ICT is all about communication but it has never provided the semantic richness offered by the non-verbal cues that typically pepper face-to-face conversation. Thanks to European researchers, that is about to change.
Modern information and communication technology provides a vast array of channels for all types of communication: web pages, SMS, email, twitter, and the list goes on and on.
But despite the breadth of our communication channels, what we say still lacks the depth of face-to-face communication. That is because, so far, ICT has failed to provide the non-verbal cues and context information that is so important to the way we communicate.
When we talk we use non-verbal cues like facial expressions or physical movements. We know if the people we are talking to are excited, busy, relaxed, tired, bored, etc. In electronic communication this sort of information is missing.
Surfers have tried to fill the gap with emoticons, smiley faces or other cues that hint at the intent of the writer around the words themselves. These cues explain such subtle qualities as sarcasm, teasing, anger or irony – vital contextual information for successful communication.
It is a workaround, but it hardly approaches the depth of communication we have when face to face with someone.
Now, European researchers believe they have developed a system that could finally add reliable context and mood information to voice and text communication.
Communicate with PASION
The EU-funded project is developing Psychologically Augmented Social Interaction Over Networks, or PASION for short. The team boasts among its partners the best and the brightest in high-tech approaches to non-verbal communication.
It also includes telecoms heavyweight, Telecom Italia, which may be able to incorporate some of the innovations of the PASION research into real-world projects.
The project has used a large number of approaches and tested a range of technologies. One partner looked at cues for proximity and localisation, while another looked at social feedback and a third examined physiology and emotion among online poker players.
Other research looked at different ways to assess mood or context, investigating facial expression analysis as well as physiological sensors that provide real-time feedback on users’ physiology.
Telecom Italia, the coordinating partner, built the service-oriented architecture needed to support real-life applications.
Another partner, the Helsinki School of Economics, built tools to augment voice, text and instant messaging with non-verbal information for use by knowledge workers. While the University of Lincoln developed Familiars, an online social game that incorporates facial expression analysis, psycho-physiological data and social indicators based on user interactions.
All this work was topped by PASION field trials, involving 200 users in four European countries. Users were very interested in augmentation and were particularly keen on tools that provided information on other users’ mood, activity and availability. The project is now planning a new series of trials based on the user feedback.
How it works
All these tools are combined in different ways, for different scenarios, to approach a new language for non-verbal communication. “There are really two areas we are dealing with here: work and friends,” explains Richard Walker, chief of dissemination at the PASION project.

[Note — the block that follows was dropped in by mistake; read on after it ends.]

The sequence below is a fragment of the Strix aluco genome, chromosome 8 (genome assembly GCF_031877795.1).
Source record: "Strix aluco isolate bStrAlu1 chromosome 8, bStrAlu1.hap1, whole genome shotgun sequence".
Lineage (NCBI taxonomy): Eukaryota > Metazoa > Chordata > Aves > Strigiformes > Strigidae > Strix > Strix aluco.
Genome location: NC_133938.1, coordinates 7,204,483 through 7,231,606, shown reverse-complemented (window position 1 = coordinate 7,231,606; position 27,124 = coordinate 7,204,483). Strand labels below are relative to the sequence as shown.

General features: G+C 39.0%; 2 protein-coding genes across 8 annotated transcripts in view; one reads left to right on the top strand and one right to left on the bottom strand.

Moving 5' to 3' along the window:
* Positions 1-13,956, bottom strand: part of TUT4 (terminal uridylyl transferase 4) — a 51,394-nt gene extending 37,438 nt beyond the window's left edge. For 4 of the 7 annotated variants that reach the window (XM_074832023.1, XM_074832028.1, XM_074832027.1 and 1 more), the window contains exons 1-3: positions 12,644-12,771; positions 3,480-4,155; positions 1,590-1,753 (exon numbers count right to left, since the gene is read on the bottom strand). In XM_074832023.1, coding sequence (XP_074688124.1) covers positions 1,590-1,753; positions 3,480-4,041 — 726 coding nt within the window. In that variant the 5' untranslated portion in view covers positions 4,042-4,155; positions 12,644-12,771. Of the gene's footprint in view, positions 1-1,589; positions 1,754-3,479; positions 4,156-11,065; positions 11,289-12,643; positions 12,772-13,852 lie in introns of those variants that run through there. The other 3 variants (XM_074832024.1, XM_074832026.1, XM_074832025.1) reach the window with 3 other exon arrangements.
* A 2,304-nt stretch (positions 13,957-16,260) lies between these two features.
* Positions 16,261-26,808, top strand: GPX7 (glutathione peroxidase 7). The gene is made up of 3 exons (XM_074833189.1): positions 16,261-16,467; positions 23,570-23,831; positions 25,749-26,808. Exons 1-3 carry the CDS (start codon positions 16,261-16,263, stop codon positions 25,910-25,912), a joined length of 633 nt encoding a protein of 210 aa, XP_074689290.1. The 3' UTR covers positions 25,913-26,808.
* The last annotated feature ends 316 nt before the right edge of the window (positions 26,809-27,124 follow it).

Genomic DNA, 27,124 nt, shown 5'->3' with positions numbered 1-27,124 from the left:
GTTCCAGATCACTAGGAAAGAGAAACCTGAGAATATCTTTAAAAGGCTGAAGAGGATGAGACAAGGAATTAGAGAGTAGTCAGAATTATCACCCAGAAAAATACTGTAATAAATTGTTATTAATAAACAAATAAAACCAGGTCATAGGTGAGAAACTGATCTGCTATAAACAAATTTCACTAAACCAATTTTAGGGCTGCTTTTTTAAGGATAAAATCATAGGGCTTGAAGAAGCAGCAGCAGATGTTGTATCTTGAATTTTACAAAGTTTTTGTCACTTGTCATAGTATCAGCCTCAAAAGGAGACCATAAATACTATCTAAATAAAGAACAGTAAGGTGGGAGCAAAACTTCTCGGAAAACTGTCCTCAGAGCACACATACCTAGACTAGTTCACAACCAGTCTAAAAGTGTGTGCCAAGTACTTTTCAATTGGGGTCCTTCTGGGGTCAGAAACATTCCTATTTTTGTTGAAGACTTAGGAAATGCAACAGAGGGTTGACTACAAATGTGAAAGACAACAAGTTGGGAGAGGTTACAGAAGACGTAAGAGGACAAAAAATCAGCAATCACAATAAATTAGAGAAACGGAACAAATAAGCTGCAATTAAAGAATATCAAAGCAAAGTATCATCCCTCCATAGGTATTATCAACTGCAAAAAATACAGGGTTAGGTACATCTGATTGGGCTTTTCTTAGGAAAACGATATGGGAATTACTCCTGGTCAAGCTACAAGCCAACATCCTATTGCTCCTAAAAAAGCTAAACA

“And both of those can be divided again into two broad categories, synchronous communication like a telephone call, and asynchronous communication through text, email or instant messaging,” notes Walker.
PASION has developed approaches to deal with all these different kinds of communication. Some of the non-verbal cues are provided by traditional internet practices like the use of emoticons and the smiley faces. But unlike traditional icons, the PASION system uses an independent system to identify mood.
“For example, we could have biosensors monitoring heart rate, pulse, body temperature and so on to establish the state of arousal of you correspondent: are they bored or interested? PASION can tell you, objectively,” Walker reveals.
Popular with younger surfers
Other tools can be used to identify the facial expression of a person, or to track the dynamic of a group conference. “Are there some people dominating, while others give no input? Tracking tools could help conference moderators to invite comment from under-represented participants,” says Walker.
Still other tools can map the relationships in a group, showing who has contact with all the others, and who is relatively isolated.
There are a vast range of potential applications for PASION, in both mass and niche markets, and in vertical and horizontal applications, and the team has just begun to explore the technology’s potential.
“How this will be used we can’t say just yet, but we can say there are many applications, and while older people are perhaps a little bit hesitant about revealing their state of mind, young people and people who use social networking sites are very keen,” Walker relates.
Nonetheless, all the systems and tools developed by PASION have incorporated robust privacy systems to ensure participants control what is revealed about them.
The PASION project received funding from the Future and Emerging Technologies (FET) strand of the Sixth Framework Programme for research.
This is the first of a two-part special feature on the PASION project.
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